A multi-experiment investigation of the effects stance width on the biomechanics of the barbell squat.

Sinclair, Jonathan Kenneth orcid iconORCID: 0000-0002-2231-3732, Taylor, Paul John orcid iconORCID: 0000-0002-9999-8397, Jones, Bryan, Butters, Bobbie orcid iconORCID: 0000-0002-8666-4259, Bentley, Ian orcid iconORCID: 0000-0002-9086-2338 and Edmundson, Christopher James orcid iconORCID: 0000-0003-2275-7584 (2022) A multi-experiment investigation of the effects stance width on the biomechanics of the barbell squat. Sports, 10 (9). p. 136.

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Official URL: https://www.mdpi.com/journal/sports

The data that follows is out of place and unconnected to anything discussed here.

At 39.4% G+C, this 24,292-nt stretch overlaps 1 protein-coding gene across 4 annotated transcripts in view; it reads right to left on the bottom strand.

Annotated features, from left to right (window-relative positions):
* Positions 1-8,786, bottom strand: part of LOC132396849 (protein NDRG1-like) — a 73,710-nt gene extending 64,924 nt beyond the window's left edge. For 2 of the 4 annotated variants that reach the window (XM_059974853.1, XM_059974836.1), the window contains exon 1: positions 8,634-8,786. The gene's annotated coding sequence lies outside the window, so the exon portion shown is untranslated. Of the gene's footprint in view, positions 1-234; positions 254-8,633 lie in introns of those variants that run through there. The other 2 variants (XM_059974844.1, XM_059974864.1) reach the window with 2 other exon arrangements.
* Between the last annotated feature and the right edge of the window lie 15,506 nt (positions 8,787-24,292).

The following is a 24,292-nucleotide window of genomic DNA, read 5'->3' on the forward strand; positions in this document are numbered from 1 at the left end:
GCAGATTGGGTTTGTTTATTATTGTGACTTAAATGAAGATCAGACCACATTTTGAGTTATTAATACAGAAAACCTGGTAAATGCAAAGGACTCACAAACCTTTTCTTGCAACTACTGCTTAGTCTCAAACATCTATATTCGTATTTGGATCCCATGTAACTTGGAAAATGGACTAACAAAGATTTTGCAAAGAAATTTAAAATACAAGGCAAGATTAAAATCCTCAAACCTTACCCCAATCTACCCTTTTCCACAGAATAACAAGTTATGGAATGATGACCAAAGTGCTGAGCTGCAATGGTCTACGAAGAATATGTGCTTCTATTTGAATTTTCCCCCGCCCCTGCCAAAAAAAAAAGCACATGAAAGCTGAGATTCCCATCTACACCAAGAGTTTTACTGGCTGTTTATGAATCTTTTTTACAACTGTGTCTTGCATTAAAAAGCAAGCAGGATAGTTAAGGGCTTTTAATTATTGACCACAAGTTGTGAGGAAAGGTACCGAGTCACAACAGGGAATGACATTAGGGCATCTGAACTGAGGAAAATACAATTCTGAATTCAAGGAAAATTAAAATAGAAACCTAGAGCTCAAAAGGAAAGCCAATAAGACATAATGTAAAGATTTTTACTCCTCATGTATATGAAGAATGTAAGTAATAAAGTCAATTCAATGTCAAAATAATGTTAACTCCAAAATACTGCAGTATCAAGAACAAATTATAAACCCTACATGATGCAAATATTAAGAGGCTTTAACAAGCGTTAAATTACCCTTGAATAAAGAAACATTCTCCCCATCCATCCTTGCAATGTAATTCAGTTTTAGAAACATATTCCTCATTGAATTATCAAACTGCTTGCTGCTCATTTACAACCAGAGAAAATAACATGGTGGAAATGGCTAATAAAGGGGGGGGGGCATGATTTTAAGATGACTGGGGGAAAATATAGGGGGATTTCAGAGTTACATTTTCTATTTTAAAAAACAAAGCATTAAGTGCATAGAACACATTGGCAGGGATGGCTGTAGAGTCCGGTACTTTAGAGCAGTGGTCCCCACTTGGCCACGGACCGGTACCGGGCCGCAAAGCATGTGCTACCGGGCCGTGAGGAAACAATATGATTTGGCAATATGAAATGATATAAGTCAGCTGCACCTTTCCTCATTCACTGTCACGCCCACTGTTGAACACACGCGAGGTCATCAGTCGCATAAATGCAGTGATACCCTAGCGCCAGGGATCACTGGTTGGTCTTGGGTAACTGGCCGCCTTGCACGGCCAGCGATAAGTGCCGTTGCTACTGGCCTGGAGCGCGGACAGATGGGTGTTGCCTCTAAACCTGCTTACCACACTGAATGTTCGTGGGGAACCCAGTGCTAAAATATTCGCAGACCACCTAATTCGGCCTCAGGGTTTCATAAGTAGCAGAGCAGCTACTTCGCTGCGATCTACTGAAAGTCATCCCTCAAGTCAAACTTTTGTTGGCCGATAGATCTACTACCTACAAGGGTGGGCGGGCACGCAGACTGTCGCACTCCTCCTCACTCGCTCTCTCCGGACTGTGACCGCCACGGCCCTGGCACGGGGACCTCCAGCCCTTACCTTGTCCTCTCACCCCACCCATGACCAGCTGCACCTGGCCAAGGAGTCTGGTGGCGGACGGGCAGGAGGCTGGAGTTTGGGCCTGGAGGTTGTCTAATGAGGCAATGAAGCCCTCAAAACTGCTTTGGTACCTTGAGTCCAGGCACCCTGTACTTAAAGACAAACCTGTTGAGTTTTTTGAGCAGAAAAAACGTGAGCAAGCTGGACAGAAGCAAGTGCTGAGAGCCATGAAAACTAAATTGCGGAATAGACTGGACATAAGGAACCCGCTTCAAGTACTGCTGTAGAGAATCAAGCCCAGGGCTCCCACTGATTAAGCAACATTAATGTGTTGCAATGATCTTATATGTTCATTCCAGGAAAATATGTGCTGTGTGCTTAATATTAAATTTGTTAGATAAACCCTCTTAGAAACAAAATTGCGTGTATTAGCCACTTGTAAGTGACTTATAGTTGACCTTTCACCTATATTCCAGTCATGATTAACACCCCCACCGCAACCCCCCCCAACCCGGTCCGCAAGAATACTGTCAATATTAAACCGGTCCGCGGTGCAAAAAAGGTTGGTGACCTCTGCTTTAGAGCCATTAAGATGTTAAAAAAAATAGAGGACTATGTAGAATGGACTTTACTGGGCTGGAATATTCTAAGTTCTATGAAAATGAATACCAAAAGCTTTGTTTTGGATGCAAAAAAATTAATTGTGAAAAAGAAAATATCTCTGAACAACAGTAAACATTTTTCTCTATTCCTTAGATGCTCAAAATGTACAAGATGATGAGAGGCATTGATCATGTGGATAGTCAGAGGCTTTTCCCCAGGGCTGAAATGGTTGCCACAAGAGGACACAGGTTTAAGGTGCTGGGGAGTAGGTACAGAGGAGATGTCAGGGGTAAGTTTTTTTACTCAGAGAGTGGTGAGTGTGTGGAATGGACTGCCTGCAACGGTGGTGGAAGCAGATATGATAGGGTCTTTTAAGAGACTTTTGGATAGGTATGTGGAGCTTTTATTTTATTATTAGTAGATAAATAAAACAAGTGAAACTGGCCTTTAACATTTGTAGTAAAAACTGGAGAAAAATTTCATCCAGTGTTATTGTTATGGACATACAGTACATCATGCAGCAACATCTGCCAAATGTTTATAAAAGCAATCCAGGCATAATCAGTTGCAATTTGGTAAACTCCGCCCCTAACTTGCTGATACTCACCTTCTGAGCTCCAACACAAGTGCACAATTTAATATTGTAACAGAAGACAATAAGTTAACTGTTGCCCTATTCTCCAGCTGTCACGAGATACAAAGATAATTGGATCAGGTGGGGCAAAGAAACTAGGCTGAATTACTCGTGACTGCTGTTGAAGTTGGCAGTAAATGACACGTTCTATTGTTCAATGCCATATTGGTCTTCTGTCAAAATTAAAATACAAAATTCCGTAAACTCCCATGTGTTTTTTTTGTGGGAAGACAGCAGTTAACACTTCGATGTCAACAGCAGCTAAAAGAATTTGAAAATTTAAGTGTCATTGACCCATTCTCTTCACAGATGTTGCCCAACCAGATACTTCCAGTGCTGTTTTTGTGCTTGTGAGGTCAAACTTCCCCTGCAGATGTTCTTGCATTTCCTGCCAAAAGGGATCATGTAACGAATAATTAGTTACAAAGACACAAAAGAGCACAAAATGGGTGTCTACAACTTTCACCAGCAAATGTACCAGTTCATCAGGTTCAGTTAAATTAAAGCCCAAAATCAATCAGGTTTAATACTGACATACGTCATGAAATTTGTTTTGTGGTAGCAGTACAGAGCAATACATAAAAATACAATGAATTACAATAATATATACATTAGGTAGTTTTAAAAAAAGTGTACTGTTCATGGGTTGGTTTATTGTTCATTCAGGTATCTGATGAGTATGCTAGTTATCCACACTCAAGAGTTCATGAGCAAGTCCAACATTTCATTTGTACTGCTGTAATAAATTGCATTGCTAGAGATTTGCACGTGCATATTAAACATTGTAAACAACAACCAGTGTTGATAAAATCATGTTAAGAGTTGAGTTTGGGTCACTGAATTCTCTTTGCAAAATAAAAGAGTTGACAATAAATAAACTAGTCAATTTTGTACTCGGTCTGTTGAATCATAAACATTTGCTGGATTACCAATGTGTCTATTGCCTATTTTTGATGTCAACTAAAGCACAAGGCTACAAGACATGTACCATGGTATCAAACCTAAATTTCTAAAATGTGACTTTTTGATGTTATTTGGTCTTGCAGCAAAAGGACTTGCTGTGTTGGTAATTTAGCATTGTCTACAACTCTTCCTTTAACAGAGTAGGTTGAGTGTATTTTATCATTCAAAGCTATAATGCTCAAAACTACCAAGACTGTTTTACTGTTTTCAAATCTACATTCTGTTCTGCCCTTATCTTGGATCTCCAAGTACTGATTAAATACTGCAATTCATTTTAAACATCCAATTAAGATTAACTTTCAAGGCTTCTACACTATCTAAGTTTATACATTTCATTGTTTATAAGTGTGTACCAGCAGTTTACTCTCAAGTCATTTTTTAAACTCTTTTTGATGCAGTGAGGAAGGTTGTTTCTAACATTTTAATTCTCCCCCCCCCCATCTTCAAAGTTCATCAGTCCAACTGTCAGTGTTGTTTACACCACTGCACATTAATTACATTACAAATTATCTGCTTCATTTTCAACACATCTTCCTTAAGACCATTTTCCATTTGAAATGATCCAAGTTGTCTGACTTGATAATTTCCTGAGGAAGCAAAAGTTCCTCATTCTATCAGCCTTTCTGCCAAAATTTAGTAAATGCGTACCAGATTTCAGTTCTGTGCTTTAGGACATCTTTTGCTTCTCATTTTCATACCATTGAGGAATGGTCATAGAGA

This two-experiment study aimed to explore habitual and manipulated stance widths on squat biomechanics. In experiment 1, 70 lifters completed back squats at 70% 1 repetition maximum (1RM) and were split (NARROW <1.06*greater trochanter width (GTW), MID 1.06-1.18*GTW and WIDE >1.37 *GTW) according to their self-selected stance width. In experiment 2, 20 lifters per-formed squats at 70% 1RM in 3 conditions (NARROW, MID and WIDE, 1.0, 1.25 and 1.5*GTW). Three-dimensional kinematics were measured using a motion capture system, ground reaction forces (GRF) using a force platform and muscle forces using musculoskeletal modelling. In experiment 2 peak power was significantly greater in the NARROW condition, whereas both experiments showed medial GRF impulse was significantly greater in the WIDE stance. Experiment 2 showed the NARROW condition significantly increased quadriceps forces, whereas both experiments showed that the WIDE stance width significantly enhanced posterior-chain muscle forces. The NARROW condition may improve high mechanical power movement performance and promote quadriceps muscle development. Greater stance widths may improve sprint and rapid change of direction performance and promote posterior-chain muscle hypertrophy. Whilst it appears that there is not an optimal stance width, these observations can be utilized by strength and conditioning practitioners seeking maximize training adaptations.

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